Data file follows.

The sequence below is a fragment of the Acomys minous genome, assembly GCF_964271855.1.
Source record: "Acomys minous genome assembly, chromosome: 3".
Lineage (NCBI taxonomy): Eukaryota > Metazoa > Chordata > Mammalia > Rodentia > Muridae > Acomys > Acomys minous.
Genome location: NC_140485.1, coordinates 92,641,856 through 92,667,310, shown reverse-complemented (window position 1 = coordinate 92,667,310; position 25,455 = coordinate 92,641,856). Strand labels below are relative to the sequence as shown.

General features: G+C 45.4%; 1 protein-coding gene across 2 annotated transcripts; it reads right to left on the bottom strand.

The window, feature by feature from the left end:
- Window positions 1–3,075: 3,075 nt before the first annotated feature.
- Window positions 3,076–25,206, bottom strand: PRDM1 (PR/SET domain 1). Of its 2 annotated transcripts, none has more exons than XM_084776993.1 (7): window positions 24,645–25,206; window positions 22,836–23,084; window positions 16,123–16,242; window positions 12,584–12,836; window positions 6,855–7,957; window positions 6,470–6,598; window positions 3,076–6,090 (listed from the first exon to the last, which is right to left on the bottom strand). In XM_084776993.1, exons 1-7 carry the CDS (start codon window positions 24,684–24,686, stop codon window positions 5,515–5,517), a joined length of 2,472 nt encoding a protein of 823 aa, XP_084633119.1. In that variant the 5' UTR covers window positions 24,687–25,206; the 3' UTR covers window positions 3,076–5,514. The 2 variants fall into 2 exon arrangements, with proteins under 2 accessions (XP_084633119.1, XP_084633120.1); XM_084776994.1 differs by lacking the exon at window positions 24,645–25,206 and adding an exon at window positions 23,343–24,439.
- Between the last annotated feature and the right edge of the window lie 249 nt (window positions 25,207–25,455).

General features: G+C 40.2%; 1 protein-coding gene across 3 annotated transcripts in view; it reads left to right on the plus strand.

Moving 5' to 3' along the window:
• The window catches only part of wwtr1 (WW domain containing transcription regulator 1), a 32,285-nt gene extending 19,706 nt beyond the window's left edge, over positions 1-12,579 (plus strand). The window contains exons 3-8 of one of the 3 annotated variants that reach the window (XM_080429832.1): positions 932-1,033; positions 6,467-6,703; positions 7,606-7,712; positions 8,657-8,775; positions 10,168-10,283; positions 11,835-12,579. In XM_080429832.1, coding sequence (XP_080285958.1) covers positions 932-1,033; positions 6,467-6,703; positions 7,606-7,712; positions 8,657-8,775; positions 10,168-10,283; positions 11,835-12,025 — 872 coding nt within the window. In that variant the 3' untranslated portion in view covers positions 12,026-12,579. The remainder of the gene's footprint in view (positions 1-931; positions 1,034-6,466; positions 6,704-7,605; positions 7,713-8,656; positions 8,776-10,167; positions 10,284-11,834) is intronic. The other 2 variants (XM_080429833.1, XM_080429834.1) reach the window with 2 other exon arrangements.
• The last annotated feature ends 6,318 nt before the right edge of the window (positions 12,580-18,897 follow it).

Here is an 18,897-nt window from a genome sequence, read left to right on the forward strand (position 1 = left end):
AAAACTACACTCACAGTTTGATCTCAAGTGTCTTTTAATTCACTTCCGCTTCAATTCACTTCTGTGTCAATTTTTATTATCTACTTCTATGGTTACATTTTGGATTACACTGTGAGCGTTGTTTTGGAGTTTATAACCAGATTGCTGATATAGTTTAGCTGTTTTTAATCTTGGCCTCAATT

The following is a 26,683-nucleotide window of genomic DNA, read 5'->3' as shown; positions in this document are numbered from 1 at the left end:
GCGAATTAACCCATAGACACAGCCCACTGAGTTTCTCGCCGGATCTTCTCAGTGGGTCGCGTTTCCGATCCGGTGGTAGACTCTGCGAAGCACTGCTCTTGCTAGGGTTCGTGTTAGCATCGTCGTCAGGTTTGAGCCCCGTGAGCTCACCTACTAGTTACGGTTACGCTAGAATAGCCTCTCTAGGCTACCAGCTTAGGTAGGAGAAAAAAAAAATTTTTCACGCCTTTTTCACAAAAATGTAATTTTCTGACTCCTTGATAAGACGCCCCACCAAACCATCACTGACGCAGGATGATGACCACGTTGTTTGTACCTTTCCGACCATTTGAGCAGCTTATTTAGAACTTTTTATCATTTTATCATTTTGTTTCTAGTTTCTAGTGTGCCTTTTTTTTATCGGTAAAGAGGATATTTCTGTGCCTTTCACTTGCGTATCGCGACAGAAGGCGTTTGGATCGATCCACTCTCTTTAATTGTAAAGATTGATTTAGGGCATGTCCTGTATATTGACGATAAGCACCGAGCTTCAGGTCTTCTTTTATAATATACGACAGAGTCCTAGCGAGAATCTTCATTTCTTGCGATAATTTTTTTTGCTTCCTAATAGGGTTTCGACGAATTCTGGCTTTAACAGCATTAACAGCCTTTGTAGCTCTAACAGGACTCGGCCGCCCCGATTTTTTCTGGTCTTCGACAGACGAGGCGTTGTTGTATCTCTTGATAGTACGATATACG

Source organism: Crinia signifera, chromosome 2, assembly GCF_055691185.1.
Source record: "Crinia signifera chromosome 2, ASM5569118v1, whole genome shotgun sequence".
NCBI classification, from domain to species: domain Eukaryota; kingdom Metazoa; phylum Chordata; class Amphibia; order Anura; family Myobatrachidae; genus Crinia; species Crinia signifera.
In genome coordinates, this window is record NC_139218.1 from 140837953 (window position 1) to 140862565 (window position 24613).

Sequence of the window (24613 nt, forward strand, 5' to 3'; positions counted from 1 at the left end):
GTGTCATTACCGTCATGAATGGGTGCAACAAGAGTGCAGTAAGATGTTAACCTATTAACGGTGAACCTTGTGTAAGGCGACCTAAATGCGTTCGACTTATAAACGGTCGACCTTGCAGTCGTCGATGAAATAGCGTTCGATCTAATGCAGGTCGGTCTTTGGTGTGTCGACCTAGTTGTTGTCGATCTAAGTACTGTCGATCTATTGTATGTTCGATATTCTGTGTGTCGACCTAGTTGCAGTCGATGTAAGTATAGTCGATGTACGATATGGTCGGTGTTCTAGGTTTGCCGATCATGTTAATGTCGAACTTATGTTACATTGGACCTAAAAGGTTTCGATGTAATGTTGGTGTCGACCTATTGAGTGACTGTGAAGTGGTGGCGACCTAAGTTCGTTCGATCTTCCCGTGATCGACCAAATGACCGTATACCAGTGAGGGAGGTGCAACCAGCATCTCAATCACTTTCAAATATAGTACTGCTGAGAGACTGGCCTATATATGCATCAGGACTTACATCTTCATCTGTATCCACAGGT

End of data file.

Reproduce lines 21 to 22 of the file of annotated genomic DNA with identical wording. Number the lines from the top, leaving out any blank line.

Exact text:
In genome coordinates, this window is record NC_139218.1 from 140837953 (window position 1) to 140862565 (window position 24613).

Sequence of the window (24613 nt, forward strand, 5' to 3'; positions counted from 1 at the left end):